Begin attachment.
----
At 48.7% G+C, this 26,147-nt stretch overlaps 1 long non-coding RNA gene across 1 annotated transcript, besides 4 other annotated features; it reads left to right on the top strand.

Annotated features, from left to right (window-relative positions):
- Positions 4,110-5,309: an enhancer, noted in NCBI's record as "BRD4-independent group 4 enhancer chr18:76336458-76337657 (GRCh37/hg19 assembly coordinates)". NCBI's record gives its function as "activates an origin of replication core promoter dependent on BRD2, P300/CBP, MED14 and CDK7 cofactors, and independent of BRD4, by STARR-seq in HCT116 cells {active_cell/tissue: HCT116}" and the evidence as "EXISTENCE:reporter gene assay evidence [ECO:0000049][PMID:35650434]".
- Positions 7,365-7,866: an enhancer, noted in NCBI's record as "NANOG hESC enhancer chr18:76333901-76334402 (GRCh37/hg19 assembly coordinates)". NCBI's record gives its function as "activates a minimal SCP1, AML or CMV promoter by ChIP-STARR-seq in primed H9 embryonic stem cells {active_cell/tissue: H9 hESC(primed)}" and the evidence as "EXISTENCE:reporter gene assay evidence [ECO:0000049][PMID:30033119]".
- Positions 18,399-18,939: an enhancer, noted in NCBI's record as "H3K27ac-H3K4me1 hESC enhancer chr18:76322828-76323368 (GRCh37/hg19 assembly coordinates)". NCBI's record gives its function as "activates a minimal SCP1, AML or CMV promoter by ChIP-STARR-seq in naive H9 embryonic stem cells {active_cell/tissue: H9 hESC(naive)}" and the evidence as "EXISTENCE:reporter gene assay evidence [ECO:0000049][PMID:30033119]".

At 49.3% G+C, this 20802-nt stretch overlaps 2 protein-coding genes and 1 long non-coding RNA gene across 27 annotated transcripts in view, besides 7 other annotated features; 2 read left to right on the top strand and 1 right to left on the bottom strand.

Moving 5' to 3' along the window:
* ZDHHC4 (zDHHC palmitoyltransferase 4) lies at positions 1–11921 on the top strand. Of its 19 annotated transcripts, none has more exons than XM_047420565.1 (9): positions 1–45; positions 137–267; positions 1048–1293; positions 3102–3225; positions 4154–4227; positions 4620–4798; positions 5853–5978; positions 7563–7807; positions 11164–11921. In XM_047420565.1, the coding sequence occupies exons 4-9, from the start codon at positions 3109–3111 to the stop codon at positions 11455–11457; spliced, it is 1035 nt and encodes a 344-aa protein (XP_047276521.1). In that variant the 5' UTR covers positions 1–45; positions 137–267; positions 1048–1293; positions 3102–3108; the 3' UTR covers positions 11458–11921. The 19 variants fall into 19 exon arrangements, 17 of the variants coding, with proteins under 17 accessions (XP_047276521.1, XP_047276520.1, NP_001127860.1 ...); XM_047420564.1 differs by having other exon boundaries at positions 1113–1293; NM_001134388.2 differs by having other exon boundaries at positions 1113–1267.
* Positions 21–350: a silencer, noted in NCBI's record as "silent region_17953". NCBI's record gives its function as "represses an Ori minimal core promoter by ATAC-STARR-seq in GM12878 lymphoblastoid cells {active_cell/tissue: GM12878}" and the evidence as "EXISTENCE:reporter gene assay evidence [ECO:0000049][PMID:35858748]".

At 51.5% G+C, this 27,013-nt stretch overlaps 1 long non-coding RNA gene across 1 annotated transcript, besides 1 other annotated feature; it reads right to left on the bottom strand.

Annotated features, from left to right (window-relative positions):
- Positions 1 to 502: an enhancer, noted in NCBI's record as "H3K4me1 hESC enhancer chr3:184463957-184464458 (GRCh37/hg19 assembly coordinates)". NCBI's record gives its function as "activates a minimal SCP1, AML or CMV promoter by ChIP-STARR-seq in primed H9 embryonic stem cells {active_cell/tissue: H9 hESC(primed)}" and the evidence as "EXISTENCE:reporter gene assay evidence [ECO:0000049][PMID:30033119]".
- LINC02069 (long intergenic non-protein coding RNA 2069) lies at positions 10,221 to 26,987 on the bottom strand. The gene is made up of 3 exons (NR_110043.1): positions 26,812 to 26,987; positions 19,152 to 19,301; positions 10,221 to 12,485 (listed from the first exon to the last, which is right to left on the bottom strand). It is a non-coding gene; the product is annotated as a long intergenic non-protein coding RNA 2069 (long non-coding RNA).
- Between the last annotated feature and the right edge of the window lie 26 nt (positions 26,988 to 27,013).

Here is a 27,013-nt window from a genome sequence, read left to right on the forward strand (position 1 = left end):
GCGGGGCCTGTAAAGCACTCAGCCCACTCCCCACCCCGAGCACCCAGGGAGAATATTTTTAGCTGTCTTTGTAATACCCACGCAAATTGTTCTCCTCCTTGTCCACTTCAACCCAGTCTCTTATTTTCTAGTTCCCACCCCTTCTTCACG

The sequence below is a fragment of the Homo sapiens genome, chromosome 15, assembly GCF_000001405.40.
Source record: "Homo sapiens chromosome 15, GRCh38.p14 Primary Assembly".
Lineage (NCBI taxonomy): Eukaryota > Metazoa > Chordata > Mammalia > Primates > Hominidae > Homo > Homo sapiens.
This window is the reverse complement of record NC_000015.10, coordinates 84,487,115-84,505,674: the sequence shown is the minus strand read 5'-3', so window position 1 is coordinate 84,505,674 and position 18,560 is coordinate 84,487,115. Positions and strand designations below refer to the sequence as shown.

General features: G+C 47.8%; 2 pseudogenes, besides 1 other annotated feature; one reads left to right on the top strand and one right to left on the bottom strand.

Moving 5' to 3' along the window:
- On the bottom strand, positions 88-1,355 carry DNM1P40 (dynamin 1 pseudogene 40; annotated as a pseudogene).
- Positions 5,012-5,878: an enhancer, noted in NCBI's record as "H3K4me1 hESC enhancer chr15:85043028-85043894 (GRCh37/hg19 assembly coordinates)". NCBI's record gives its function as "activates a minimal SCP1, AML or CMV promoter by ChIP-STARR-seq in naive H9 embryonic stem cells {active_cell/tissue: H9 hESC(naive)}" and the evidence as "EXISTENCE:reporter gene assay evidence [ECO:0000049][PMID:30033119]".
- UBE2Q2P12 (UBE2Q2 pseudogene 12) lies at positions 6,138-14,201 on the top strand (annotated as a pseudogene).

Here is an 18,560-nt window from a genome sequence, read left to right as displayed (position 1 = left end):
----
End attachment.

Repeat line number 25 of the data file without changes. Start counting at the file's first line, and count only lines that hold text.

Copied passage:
- UBE2Q2P12 (UBE2Q2 pseudogene 12) lies at positions 6,138-14,201 on the top strand (annotated as a pseudogene).